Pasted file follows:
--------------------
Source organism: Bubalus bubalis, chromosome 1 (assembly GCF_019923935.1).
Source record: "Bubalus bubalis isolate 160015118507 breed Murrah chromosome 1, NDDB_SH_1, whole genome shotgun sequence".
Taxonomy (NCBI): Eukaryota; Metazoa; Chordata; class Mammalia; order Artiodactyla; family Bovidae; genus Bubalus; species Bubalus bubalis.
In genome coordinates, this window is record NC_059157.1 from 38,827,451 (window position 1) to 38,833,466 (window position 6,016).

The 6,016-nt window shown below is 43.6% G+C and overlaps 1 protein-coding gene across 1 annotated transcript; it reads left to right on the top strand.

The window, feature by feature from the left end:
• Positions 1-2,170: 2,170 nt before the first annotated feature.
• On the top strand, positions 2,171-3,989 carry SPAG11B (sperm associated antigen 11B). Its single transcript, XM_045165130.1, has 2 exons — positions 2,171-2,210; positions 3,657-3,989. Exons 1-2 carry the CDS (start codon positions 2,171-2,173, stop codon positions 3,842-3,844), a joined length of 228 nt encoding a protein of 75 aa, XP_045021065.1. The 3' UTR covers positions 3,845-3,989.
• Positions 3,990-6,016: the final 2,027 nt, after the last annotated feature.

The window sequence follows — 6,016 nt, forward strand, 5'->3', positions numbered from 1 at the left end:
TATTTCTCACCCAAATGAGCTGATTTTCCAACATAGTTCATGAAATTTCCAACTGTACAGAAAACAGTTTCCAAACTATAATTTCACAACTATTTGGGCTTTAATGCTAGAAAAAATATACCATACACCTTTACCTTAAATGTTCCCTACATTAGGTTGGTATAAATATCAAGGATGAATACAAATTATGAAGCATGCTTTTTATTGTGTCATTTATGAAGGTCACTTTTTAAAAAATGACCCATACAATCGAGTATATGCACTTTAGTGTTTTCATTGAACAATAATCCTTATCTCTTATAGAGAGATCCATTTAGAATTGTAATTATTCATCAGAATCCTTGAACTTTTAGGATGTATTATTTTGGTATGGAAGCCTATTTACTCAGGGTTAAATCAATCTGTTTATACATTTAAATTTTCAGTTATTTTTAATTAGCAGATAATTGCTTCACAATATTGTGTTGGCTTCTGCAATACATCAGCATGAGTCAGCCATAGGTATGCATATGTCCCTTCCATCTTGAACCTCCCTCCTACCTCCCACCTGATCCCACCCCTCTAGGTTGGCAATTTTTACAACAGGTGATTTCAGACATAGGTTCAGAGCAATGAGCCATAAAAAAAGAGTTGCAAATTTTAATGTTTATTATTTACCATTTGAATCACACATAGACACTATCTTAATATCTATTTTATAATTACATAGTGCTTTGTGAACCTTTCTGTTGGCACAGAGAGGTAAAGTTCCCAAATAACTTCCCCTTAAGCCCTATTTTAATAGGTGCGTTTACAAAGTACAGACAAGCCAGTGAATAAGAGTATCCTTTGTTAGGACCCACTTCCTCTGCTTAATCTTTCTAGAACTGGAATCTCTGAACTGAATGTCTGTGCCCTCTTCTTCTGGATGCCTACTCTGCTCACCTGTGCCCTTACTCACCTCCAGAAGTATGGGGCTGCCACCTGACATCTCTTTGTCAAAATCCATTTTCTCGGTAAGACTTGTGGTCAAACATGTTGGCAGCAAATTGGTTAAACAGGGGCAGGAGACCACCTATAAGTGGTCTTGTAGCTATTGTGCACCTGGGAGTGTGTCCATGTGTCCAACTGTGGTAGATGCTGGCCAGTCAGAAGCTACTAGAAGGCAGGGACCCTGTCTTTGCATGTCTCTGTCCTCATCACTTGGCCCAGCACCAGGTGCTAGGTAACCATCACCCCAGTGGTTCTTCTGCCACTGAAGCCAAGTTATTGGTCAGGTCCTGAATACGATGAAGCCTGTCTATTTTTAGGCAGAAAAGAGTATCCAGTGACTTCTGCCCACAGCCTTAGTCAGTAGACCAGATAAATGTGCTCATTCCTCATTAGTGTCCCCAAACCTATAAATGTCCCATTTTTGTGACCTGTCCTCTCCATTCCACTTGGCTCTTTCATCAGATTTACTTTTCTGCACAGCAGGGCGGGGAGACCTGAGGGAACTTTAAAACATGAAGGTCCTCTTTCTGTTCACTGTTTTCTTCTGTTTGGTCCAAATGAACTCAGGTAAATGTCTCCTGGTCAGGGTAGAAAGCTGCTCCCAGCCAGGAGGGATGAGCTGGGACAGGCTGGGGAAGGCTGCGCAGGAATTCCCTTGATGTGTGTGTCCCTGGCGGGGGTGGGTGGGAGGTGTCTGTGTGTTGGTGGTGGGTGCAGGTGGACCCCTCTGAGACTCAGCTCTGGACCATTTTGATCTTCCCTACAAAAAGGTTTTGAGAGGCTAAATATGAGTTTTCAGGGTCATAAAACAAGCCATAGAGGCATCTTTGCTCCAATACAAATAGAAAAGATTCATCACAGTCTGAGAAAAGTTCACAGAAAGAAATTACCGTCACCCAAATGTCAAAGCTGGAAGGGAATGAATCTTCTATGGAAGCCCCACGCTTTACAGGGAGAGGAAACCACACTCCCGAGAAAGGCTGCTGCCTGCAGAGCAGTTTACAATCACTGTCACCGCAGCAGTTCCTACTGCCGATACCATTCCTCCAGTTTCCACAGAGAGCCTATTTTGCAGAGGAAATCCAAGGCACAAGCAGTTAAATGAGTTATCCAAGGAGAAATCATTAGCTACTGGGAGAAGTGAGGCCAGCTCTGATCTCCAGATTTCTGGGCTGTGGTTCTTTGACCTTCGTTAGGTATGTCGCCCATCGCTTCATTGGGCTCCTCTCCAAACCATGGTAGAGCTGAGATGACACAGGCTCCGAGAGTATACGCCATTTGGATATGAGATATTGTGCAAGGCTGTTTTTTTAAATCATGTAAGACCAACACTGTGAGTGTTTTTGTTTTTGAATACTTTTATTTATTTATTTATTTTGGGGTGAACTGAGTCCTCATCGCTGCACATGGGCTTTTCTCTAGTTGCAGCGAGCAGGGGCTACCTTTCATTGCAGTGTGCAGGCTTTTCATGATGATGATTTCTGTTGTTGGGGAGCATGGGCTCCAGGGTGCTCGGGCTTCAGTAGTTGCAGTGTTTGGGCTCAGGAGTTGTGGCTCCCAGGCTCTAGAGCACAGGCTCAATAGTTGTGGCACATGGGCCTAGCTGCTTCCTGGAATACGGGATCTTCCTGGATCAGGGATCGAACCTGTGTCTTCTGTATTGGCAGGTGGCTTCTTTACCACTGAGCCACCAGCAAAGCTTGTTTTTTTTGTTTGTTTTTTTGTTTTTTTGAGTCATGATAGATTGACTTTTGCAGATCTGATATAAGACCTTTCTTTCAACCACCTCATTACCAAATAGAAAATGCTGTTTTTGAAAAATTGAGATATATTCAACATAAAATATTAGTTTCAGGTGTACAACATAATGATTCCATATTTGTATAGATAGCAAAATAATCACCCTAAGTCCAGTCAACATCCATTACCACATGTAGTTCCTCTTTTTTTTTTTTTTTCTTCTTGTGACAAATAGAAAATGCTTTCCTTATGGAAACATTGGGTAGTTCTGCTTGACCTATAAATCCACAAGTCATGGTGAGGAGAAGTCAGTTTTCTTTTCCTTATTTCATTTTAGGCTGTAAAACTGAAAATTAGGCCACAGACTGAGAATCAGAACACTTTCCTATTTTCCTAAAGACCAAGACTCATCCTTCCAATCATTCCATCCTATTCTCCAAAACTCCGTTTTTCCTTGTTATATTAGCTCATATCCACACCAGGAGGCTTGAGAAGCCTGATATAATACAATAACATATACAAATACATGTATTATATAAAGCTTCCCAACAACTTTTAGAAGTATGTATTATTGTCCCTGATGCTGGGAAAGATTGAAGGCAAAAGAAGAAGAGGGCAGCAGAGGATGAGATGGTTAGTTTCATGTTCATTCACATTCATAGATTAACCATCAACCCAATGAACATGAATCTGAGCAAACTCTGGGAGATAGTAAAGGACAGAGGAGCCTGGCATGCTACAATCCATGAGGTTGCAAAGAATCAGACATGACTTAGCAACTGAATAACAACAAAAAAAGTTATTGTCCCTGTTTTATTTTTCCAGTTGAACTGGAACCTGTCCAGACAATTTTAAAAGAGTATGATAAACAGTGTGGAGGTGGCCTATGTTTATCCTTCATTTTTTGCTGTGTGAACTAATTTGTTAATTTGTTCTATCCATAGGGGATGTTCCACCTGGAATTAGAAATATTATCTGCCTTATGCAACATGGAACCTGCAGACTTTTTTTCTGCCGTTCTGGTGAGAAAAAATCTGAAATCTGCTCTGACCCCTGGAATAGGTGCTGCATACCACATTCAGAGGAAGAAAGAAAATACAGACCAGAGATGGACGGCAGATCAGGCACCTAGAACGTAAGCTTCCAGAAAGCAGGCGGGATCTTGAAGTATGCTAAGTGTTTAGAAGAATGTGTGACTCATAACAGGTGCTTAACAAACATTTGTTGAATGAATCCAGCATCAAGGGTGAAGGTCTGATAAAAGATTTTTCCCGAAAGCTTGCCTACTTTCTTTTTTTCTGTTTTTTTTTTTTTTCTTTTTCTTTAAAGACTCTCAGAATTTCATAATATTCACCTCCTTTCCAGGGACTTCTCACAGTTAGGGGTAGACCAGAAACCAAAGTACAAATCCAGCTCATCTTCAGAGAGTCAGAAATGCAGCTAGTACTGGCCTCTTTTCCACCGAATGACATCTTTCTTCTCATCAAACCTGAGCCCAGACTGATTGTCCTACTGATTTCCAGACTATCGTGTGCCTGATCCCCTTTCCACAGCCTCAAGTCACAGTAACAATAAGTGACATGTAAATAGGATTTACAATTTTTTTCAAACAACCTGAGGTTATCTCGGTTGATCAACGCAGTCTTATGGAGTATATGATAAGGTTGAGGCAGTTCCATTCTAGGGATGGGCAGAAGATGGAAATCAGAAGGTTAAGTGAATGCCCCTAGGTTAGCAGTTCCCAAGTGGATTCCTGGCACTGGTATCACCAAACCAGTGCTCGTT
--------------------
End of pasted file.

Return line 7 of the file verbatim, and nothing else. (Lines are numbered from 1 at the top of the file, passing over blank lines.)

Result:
• Positions 1-2,170: 2,170 nt before the first annotated feature.